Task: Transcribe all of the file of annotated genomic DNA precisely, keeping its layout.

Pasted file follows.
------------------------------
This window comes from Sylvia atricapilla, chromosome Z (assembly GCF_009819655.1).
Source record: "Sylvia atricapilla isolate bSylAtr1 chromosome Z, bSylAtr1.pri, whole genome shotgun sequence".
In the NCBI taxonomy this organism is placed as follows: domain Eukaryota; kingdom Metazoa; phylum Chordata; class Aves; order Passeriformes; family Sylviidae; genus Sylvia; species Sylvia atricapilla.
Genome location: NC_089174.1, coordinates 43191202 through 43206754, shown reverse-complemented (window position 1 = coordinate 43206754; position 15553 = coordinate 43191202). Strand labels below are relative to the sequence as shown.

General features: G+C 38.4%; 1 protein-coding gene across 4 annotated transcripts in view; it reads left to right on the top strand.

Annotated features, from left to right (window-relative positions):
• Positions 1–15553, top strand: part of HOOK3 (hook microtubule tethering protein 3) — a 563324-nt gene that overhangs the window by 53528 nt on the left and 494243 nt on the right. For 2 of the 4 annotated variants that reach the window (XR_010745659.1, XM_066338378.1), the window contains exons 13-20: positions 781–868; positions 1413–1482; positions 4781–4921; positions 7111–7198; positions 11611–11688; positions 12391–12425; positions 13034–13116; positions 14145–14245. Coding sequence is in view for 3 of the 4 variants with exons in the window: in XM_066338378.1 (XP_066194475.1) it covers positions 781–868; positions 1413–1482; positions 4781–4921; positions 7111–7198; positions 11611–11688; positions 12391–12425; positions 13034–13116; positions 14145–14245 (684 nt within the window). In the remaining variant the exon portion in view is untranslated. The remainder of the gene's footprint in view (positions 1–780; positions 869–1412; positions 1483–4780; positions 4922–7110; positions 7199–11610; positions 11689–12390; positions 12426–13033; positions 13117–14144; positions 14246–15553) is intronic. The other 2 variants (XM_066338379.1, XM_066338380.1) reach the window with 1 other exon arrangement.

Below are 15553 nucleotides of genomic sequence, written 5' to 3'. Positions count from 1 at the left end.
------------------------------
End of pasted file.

This window comes from Sylvia atricapilla, chromosome Z (assembly GCF_009819655.1).
Source record: "Sylvia atricapilla isolate bSylAtr1 chromosome Z, bSylAtr1.pri, whole genome shotgun sequence".
In the NCBI taxonomy this organism is placed as follows: domain Eukaryota; kingdom Metazoa; phylum Chordata; class Aves; order Passeriformes; family Sylviidae; genus Sylvia; species Sylvia atricapilla.
Genome location: NC_089174.1, coordinates 43191202 through 43206754, shown reverse-complemented (window position 1 = coordinate 43206754; position 15553 = coordinate 43191202). Strand labels below are relative to the sequence as shown.

General features: G+C 38.4%; 1 protein-coding gene across 4 annotated transcripts in view; it reads left to right on the top strand.

Annotated features, from left to right (window-relative positions):
• Positions 1–15553, top strand: part of HOOK3 (hook microtubule tethering protein 3) — a 563324-nt gene that overhangs the window by 53528 nt on the left and 494243 nt on the right. For 2 of the 4 annotated variants that reach the window (XR_010745659.1, XM_066338378.1), the window contains exons 13-20: positions 781–868; positions 1413–1482; positions 4781–4921; positions 7111–7198; positions 11611–11688; positions 12391–12425; positions 13034–13116; positions 14145–14245. Coding sequence is in view for 3 of the 4 variants with exons in the window: in XM_066338378.1 (XP_066194475.1) it covers positions 781–868; positions 1413–1482; positions 4781–4921; positions 7111–7198; positions 11611–11688; positions 12391–12425; positions 13034–13116; positions 14145–14245 (684 nt within the window). In the remaining variant the exon portion in view is untranslated. The remainder of the gene's footprint in view (positions 1–780; positions 869–1412; positions 1483–4780; positions 4922–7110; positions 7199–11610; positions 11689–12390; positions 12426–13033; positions 13117–14144; positions 14246–15553) is intronic. The other 2 variants (XM_066338379.1, XM_066338380.1) reach the window with 1 other exon arrangement.

Below are 15553 nucleotides of genomic sequence, written 5' to 3'. Positions count from 1 at the left end.